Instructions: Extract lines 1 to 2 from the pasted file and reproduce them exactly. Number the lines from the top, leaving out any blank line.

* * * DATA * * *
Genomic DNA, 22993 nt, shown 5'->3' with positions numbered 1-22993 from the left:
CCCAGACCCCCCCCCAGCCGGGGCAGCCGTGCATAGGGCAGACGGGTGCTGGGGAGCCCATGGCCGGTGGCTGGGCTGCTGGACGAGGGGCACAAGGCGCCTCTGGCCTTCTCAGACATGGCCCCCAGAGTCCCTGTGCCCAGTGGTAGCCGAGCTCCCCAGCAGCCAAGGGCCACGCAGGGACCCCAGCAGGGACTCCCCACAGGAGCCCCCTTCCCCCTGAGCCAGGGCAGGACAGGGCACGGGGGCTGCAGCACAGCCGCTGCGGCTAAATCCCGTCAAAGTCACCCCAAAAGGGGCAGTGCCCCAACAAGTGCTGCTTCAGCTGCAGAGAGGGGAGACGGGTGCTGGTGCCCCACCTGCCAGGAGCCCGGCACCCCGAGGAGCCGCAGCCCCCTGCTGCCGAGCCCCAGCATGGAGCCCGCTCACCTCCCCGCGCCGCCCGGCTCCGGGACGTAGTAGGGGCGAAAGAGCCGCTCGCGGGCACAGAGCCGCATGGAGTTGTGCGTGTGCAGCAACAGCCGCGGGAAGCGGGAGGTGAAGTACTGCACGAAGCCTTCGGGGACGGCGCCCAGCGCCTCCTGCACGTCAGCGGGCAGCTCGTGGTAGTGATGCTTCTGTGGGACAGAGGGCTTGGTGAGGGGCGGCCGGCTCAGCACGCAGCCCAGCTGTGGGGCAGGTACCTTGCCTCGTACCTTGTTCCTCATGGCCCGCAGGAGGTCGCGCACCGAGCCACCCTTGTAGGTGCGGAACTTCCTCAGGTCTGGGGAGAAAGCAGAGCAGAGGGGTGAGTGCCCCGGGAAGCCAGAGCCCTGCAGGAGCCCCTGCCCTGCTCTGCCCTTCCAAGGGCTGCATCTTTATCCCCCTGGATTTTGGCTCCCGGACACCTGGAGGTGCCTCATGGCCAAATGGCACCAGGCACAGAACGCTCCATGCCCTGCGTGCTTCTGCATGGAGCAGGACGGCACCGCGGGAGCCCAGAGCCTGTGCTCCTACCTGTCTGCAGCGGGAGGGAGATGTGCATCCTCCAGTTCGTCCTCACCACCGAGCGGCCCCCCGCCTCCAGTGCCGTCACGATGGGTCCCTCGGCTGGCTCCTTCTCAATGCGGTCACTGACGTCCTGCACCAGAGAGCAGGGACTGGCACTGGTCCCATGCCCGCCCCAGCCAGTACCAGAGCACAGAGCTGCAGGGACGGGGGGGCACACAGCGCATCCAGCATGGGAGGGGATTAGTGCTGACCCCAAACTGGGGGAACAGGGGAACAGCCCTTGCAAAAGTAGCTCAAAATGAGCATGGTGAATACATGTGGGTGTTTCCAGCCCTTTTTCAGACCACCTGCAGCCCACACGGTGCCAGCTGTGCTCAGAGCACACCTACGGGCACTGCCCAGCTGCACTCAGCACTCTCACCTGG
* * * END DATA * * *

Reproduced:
Genomic DNA, 22993 nt, shown 5'->3' with positions numbered 1-22993 from the left:
CCCAGACCCCCCCCCAGCCGGGGCAGCCGTGCATAGGGCAGACGGGTGCTGGGGAGCCCATGGCCGGTGGCTGGGCTGCTGGACGAGGGGCACAAGGCGCCTCTGGCCTTCTCAGACATGGCCCCCAGAGTCCCTGTGCCCAGTGGTAGCCGAGCTCCCCAGCAGCCAAGGGCCACGCAGGGACCCCAGCAGGGACTCCCCACAGGAGCCCCCTTCCCCCTGAGCCAGGGCAGGACAGGGCACGGGGGCTGCAGCACAGCCGCTGCGGCTAAATCCCGTCAAAGTCACCCCAAAAGGGGCAGTGCCCCAACAAGTGCTGCTTCAGCTGCAGAGAGGGGAGACGGGTGCTGGTGCCCCACCTGCCAGGAGCCCGGCACCCCGAGGAGCCGCAGCCCCCTGCTGCCGAGCCCCAGCATGGAGCCCGCTCACCTCCCCGCGCCGCCCGGCTCCGGGACGTAGTAGGGGCGAAAGAGCCGCTCGCGGGCACAGAGCCGCATGGAGTTGTGCGTGTGCAGCAACAGCCGCGGGAAGCGGGAGGTGAAGTACTGCACGAAGCCTTCGGGGACGGCGCCCAGCGCCTCCTGCACGTCAGCGGGCAGCTCGTGGTAGTGATGCTTCTGTGGGACAGAGGGCTTGGTGAGGGGCGGCCGGCTCAGCACGCAGCCCAGCTGTGGGGCAGGTACCTTGCCTCGTACCTTGTTCCTCATGGCCCGCAGGAGGTCGCGCACCGAGCCACCCTTGTAGGTGCGGAACTTCCTCAGGTCTGGGGAGAAAGCAGAGCAGAGGGGTGAGTGCCCCGGGAAGCCAGAGCCCTGCAGGAGCCCCTGCCCTGCTCTGCCCTTCCAAGGGCTGCATCTTTATCCCCCTGGATTTTGGCTCCCGGACACCTGGAGGTGCCTCATGGCCAAATGGCACCAGGCACAGAACGCTCCATGCCCTGCGTGCTTCTGCATGGAGCAGGACGGCACCGCGGGAGCCCAGAGCCTGTGCTCCTACCTGTCTGCAGCGGGAGGGAGATGTGCATCCTCCAGTTCGTCCTCACCACCGAGCGGCCCCCCGCCTCCAGTGCCGTCACGATGGGTCCCTCGGCTGGCTCCTTCTCAATGCGGTCACTGACGTCCTGCACCAGAGAGCAGGGACTGGCACTGGTCCCATGCCCGCCCCAGCCAGTACCAGAGCACAGAGCTGCAGGGACGGGGGGGCACACAGCGCATCCAGCATGGGAGGGGATTAGTGCTGACCCCAAACTGGGGGAACAGGGGAACAGCCCTTGCAAAAGTAGCTCAAAATGAGCATGGTGAATACATGTGGGTGTTTCCAGCCCTTTTTCAGACCACCTGCAGCCCACACGGTGCCAGCTGTGCTCAGAGCACACCTACGGGCACTGCCCAGCTGCACTCAGCACTCTCACCTGG